He got off the train at Cambria and forgot to set the breaks and bleed the air. Perhaps he didn't expect to be gone or maybe he thought the rail yard was flat. It looks flat until you watch a train go by and realize that it takes some extra power to get it over the Continental Divide a quarter mile down the track. There was a boxcar sitting at the stub out of a siding at the rear street side corner of the building (the depot used to extend all the way to the loading platform). As the engineer was in the other station, his four engines decided to head to Radford without him. Fortunately for all, except the depot, involved, the engines went down the siding instead, built up some speed, hit the boxcar, and sent it into the back corner of the Cambria Depot.

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The resulting crash razed the back 30 feet of the depot, knocked the remaining freight house 18 inches out of plumb, shattered the foundation, broke many of the remaining windows (those that were not already broken), and pushed the back end 12 inches off of the foundation. While the Mitchells, the owners at the time of the accident, tried to stabilize the building, within a year a demolition order appeared on the front door.

Enter Helen Dorsett. Helen, a miniaturist and an architectural historian, loved Italianate architecture. The daughter of a signal maintainer in Kansas, she also loved old railroad buildings. For the year after the depot was hit, she would drive by, look at the building, and then go home and complain that "someone should do something." Jim, tired of hearing her wistfully refer to the old place as a gem, told her to do something or stop talking about it. She tracked down Mac Mitchell and bought it on an unsecured note, and then went home and told Jim. They spent two years and far more money than the building would ever likely be worth rebuilding the Depot. With the help of a contractor named Don Loop and any friends and family they could rook into the project, they started rebuilding from the ground up. The story of the reconstruction is a whole different tale and will have to wait for another time, but in 1985, the Cambria (Christiansburg) Station went into the National Register.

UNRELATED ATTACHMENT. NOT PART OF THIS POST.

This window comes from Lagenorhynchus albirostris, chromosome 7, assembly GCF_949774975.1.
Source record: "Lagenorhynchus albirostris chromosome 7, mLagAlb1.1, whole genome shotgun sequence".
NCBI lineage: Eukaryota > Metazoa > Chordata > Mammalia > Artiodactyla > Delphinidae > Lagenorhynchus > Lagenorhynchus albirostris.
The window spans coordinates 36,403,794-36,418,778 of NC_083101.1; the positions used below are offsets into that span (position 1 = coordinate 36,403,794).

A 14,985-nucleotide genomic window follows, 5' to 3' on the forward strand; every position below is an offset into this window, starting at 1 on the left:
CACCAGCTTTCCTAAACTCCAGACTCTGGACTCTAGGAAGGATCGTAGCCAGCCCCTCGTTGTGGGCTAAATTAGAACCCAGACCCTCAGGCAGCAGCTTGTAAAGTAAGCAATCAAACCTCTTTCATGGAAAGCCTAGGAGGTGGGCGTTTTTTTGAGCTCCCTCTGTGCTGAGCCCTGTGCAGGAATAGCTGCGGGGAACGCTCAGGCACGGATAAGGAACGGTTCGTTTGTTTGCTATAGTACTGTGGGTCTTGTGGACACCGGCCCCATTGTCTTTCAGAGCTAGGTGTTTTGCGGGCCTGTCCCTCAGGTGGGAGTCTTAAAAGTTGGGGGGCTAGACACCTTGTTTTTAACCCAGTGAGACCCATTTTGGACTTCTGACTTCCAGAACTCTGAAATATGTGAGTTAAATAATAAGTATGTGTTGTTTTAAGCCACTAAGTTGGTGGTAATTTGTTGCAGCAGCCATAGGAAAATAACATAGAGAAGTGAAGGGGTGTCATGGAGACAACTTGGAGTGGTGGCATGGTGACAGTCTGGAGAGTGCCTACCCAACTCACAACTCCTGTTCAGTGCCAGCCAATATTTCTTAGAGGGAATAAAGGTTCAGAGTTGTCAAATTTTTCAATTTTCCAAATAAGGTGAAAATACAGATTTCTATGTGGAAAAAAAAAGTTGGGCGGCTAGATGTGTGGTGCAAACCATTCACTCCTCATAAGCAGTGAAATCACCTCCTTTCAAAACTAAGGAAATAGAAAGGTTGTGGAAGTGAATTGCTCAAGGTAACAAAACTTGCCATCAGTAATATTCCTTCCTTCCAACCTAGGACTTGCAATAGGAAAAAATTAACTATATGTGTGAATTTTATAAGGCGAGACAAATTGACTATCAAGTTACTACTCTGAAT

In the intervening years, Cambria, itself, entered the National Register as a historic district in 1991. Most of the major buildings in the district have been rehabilitated over the past thirty years, but as anyone who owns an old building knows, restoration is an ongoing process. The Emporium is underwent a second round of restoration in 2009 and is currently being redeveloped as both an antiques mall and a craftsmen's mall. Blue Ridge Heating and Air has added a new shop as well, expanding the eclectic shopping choices in Cambria. As each building is restored, new stores crop up and add to the flavor of the district.